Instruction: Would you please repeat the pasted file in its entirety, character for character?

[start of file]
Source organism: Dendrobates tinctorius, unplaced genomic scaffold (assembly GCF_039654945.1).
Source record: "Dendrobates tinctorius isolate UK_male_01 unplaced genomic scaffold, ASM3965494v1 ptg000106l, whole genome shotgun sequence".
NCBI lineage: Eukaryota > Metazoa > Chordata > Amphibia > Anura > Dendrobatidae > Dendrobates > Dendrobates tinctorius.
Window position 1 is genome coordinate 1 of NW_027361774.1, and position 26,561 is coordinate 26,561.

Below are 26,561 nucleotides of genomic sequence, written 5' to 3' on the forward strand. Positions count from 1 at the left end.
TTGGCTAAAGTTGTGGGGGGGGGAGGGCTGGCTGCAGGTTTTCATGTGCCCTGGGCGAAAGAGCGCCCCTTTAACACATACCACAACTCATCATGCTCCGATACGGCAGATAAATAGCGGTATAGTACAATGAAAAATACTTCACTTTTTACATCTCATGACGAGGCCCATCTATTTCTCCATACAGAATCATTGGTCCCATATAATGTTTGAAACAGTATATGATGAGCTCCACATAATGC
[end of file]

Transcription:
Source organism: Dendrobates tinctorius, unplaced genomic scaffold (assembly GCF_039654945.1).
Source record: "Dendrobates tinctorius isolate UK_male_01 unplaced genomic scaffold, ASM3965494v1 ptg000106l, whole genome shotgun sequence".
NCBI lineage: Eukaryota > Metazoa > Chordata > Amphibia > Anura > Dendrobatidae > Dendrobates > Dendrobates tinctorius.
Window position 1 is genome coordinate 1 of NW_027361774.1, and position 26,561 is coordinate 26,561.

Below are 26,561 nucleotides of genomic sequence, written 5' to 3' on the forward strand. Positions count from 1 at the left end.
TTGGCTAAAGTTGTGGGGGGGGGAGGGCTGGCTGCAGGTTTTCATGTGCCCTGGGCGAAAGAGCGCCCCTTTAACACATACCACAACTCATCATGCTCCGATACGGCAGATAAATAGCGGTATAGTACAATGAAAAATACTTCACTTTTTACATCTCATGACGAGGCCCATCTATTTCTCCATACAGAATCATTGGTCCCATATAATGTTTGAAACAGTATATGATGAGCTCCACATAATGC